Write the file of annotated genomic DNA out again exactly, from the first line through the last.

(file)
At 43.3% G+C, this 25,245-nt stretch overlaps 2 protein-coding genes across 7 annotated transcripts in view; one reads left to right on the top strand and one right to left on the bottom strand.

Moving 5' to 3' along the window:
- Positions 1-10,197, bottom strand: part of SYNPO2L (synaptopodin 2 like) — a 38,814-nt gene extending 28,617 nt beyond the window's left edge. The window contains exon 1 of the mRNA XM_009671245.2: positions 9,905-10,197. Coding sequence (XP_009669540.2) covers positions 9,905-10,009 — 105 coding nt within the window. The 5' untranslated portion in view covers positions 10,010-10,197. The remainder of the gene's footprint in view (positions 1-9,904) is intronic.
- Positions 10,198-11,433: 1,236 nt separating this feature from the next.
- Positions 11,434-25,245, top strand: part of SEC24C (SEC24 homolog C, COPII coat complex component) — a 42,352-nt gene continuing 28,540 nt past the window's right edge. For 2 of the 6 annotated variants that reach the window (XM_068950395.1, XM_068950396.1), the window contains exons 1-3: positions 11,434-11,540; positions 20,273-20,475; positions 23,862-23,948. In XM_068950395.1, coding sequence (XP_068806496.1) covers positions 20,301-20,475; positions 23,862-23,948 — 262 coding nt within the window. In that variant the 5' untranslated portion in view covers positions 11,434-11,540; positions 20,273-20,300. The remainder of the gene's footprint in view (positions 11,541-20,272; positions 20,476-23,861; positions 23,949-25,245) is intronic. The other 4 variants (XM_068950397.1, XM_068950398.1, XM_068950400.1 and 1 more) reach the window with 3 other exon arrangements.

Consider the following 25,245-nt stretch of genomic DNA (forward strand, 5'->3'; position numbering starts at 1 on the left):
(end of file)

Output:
At 43.3% G+C, this 25,245-nt stretch overlaps 2 protein-coding genes across 7 annotated transcripts in view; one reads left to right on the top strand and one right to left on the bottom strand.

Moving 5' to 3' along the window:
- Positions 1-10,197, bottom strand: part of SYNPO2L (synaptopodin 2 like) — a 38,814-nt gene extending 28,617 nt beyond the window's left edge. The window contains exon 1 of the mRNA XM_009671245.2: positions 9,905-10,197. Coding sequence (XP_009669540.2) covers positions 9,905-10,009 — 105 coding nt within the window. The 5' untranslated portion in view covers positions 10,010-10,197. The remainder of the gene's footprint in view (positions 1-9,904) is intronic.
- Positions 10,198-11,433: 1,236 nt separating this feature from the next.
- Positions 11,434-25,245, top strand: part of SEC24C (SEC24 homolog C, COPII coat complex component) — a 42,352-nt gene continuing 28,540 nt past the window's right edge. For 2 of the 6 annotated variants that reach the window (XM_068950395.1, XM_068950396.1), the window contains exons 1-3: positions 11,434-11,540; positions 20,273-20,475; positions 23,862-23,948. In XM_068950395.1, coding sequence (XP_068806496.1) covers positions 20,301-20,475; positions 23,862-23,948 — 262 coding nt within the window. In that variant the 5' untranslated portion in view covers positions 11,434-11,540; positions 20,273-20,300. The remainder of the gene's footprint in view (positions 11,541-20,272; positions 20,476-23,861; positions 23,949-25,245) is intronic. The other 4 variants (XM_068950397.1, XM_068950398.1, XM_068950400.1 and 1 more) reach the window with 3 other exon arrangements.

Consider the following 25,245-nt stretch of genomic DNA (forward strand, 5'->3'; position numbering starts at 1 on the left):